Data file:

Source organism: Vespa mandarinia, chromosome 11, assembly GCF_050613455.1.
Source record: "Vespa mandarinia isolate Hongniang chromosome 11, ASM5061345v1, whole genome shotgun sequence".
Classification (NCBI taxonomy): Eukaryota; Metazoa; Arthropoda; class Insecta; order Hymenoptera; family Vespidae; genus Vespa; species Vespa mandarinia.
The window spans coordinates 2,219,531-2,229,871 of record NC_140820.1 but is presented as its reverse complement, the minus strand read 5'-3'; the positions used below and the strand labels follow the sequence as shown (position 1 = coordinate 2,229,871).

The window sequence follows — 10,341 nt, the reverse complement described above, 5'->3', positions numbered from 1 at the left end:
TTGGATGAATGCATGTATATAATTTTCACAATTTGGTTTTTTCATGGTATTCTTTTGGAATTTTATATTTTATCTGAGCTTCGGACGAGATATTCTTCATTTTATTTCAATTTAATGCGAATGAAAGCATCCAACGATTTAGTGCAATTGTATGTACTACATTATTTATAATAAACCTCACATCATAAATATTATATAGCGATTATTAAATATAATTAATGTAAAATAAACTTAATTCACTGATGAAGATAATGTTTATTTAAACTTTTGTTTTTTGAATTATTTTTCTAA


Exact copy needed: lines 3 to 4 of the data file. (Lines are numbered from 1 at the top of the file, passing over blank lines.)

Classification (NCBI taxonomy): Eukaryota; Metazoa; Arthropoda; class Insecta; order Hymenoptera; family Vespidae; genus Vespa; species Vespa mandarinia.
The window spans coordinates 2,219,531-2,229,871 of record NC_140820.1 but is presented as its reverse complement, the minus strand read 5'-3'; the positions used below and the strand labels follow the sequence as shown (position 1 = coordinate 2,229,871).